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'Constitutional carry' bill fails in Senate Judiciary Committee

Gun rights activists say that citizens should not need a permit to exercise a Constitutional right.
Gun rights activists say that citizens should not need a permit to exercise a Constitutional right.Photo by Scott Olson/Getty Images

A bill that would have allowed citizens to engage in what gun rights activists are calling 'Constitutional carry' has failed to garner enough votes to move from the Senate Judiciary Committee to the Senate floor for a vote in the S.C. legislature.

State Sen. Lee Bright, R-Spartanburg, had first introduced the bill in 2013 and would have allowed residents in South Carolina to carry firearms either openly or concealed without state permits.

Bright is challenging incumbent U.S. Sen. Lindsey Graham for the Republican nomination for the U.S. Senate this year.

The bill carried over into 2014 when it never made it to the 2013 docket for a floor vote. But the Judiciary Committee voted 4-17 to reject the bill, thus preventing it from reaching the Senate floor for a vote.

However, Bright was clearly undeterred. Stating that the concept of Constitutional carry is far from dead, he vowed that the Senate would revisit the issue again and again if necessary.

Bright is adamant in his insistence that a Constitutional right should need no permit. Permission is already granted and is inherent in the fact that the Constitution refers to it as an "unalienable right." With gun rights in particular the Constitution adds the strongest possible language: "The right of the people to keep and bear arms shall not be infringed."

Said Bright,

"The Second Amendment says that our rights to have firearms cannot be infringed upon and that’s what the federal government is doing right now. If you want to change the Constitution, change the Constitution but the Constitution clearly says that those rights shall not be infringed, and once you have to have a permit to assert a right then you can start requiring people to have permits to speak and a lot of other things.”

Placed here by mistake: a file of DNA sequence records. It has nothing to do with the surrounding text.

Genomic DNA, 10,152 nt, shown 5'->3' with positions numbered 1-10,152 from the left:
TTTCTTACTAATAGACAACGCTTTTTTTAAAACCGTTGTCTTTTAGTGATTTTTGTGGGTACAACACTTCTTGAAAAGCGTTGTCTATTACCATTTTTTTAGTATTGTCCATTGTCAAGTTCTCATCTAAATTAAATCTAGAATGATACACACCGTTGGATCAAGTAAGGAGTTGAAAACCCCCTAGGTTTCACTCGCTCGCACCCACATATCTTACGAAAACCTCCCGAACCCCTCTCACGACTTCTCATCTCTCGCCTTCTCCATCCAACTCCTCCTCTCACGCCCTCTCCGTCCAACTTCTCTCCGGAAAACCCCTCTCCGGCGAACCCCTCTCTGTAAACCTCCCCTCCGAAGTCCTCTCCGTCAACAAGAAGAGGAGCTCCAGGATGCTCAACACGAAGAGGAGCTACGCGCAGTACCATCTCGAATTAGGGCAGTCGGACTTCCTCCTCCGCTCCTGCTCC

The bill was endorsed by S.C. Gov. Nikki Haley, who has stated publicly that she supports the concept of "open carry."

But the bill had its detractors even among some Republicans in the state who feared that permit-less open carry would lead to unnecessary violence in places such as restaurants and bars, although the statistics show that neighboring states that have approved similar Constitutional carry laws have not experienced an upswing in violent crime.

State Sen. Larry Martin, who voted against the bill, stated that South Carolina already has an effective gun policy that not only grants permits but that allows citizens to exercise their rights.

The issue, however, is not whether or not current gun laws and restrictions are "effective." The issue is whether or not they are Constitutional. And the central philosophical question revolves around whether or not a state or any other entity has a legal right to place restrictions on or add hoops for citizens to jump through when they seek to exercise a right that the Constitution already guarantees as God-given, unalienable, and protected from any and all infringements.

For now, state senators appear to lack the moral and personal courage to deal with a Constitutional issue when it comes to the self-defense rights of citizens.

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